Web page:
Bereavement teams needed at all UAE hospitals to help parents with infant loss, support groups say

Grief needs to be better understood with stronger counselling networks

All UAE hospitals should have bereavement teams on hand to comfort parents who have suffered miscarriages or stillbirths, and grief needs to be better understood, doctors have said.
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All hospitals should have bereavement teams on hand to comfort parents who have suffered miscarriages or stillbirths, healthcare professionals and support groups have said.

“The process is not very well defined here and I would like to see it properly channelised where people like the doulas we are in touch with co-ordinate and help parents build memories and keepsakes to ease the pain, help with the funeral arrangements and the final goodbyes,” said Dr Elsa Fernandes, a consultant obstetrician gynaecologist.

“This should be a standard in any hospital like it is in the West for a bereavement team that supports parents and helps with grief counselling. I would like to see all hospitals doing this because it’s the worst kind of pain these parents can have. What we can do is empathise. The parents are not looking for sympathy but support through the birthing process and with the grieving that comes after the loss.”

Dr Fernandes works with non-profit support groups such as Small and Mighty Babies, Little Angels - Love Through Loss and with women who have trained as doulas to help mothers through pregnancy, birth and bereavement.

May 6 is particularly important for families who have lost infants as it is observed as International Bereaved Mother’s Day, one week before the traditional Mother’s Day.

It is a remembrance day for any parent who has lost a child, and in particular honours mothers who have experienced miscarriage, stillbirth or any type of infant loss.

Small and Mighty Babies is working with two Dubai hospitals to provide memory boxes in which parents can store the first swaddle blanket, hand and foot prints and photographs of a child they have lost.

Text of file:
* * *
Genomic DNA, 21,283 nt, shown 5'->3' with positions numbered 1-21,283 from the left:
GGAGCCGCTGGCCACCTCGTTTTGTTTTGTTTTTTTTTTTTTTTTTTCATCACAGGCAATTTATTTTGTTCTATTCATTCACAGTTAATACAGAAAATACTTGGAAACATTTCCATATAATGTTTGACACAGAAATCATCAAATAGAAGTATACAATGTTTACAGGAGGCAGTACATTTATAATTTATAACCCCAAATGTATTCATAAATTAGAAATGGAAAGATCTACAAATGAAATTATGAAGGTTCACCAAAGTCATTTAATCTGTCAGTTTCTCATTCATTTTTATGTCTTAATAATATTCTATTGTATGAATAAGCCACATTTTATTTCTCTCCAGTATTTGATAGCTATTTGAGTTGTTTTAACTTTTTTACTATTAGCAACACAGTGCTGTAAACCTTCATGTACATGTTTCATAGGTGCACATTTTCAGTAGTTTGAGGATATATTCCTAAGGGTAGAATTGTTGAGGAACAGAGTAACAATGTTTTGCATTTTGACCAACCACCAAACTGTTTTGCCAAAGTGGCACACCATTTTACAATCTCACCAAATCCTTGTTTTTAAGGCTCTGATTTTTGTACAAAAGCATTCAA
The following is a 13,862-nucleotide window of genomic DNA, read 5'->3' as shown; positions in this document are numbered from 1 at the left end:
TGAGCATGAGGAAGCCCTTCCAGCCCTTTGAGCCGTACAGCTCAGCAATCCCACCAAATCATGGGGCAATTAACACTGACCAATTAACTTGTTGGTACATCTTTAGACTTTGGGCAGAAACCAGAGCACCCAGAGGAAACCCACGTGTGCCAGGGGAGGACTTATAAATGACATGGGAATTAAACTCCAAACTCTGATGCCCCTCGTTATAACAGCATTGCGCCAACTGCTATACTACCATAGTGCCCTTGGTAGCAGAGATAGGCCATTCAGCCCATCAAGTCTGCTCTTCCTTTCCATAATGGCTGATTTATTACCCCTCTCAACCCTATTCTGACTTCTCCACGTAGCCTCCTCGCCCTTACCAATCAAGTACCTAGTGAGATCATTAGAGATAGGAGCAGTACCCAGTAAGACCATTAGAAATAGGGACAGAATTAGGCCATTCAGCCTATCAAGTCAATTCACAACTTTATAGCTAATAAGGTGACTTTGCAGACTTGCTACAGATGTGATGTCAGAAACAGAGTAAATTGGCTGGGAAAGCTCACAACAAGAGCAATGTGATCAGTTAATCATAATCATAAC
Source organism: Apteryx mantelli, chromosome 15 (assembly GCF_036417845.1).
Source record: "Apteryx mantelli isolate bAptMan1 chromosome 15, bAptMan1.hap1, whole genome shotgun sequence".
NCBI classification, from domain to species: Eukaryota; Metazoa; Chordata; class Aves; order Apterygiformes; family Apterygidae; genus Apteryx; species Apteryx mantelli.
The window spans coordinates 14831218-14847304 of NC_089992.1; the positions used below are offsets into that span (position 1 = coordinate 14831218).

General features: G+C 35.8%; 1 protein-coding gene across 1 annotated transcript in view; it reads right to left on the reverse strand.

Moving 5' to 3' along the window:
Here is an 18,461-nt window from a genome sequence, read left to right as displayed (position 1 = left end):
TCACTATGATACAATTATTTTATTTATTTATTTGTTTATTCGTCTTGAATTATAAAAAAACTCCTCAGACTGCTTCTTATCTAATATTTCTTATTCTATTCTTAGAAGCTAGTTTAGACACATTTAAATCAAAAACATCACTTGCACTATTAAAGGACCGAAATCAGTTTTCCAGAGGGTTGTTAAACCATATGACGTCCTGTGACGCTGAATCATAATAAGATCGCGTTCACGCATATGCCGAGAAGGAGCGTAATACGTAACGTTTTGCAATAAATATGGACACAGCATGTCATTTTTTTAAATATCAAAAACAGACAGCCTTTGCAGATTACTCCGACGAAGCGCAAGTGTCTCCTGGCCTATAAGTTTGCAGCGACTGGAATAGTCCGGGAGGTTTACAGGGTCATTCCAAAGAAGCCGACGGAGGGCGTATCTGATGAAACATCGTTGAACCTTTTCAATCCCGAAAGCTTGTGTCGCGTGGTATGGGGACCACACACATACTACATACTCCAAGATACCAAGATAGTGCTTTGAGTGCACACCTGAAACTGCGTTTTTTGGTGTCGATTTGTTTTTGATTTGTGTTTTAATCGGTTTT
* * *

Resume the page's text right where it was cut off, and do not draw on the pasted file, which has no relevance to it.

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“It is the least that we can do to help parents going through a bereavement whether it is early in a pregnancy and certainly when it is in the later stages. Not everybody is ready at that time to keep things away of their child either mentally or physically. This is a physical place they will cherish that holds important keepsakes,” Dr Fernandes said.

Lala White first began supporting families as a doula late last year and works with Small and Mighty Babies to improve care for parents.

“Every birth and every woman deserves to be completely cared for and nurtured never more so than through a still birth. Having been through the birth of a stillborn baby, you are all so aware of how precious this time is,” said Ms White, who is on call to obstetricians if she is needed to console parents.

Mothers also reach out to her to talk about the babies they have lost. In the UAE where expatriates live far away from family, this becomes a vital support network.

“She may want to talk about how the baby looked, the colour of the baby’s hair, how that day went. It is about surrounding a family with love, light and compassion in their darkest time, it’s about validating and honouring the baby,” said Ms White, who is compiling a database of doulas who can offer bereavement support.

Grief also needs to be better understood, said Farah Dahabi, a clinical social worker who heads the Raymee Grief Centre at Lighthouse Arabia, a community mental health and wellness clinic. The centre provides consultations for individuals and families.

“Not just hospitals and health care institutions but public, private organisations, schools need to think of how we support families experiencing loss.  People who are grieving are misunderstood. There is a misconception that grief is something you get over and that grief has a time limit. It does not. It stays with a person forever especially the death of a child.”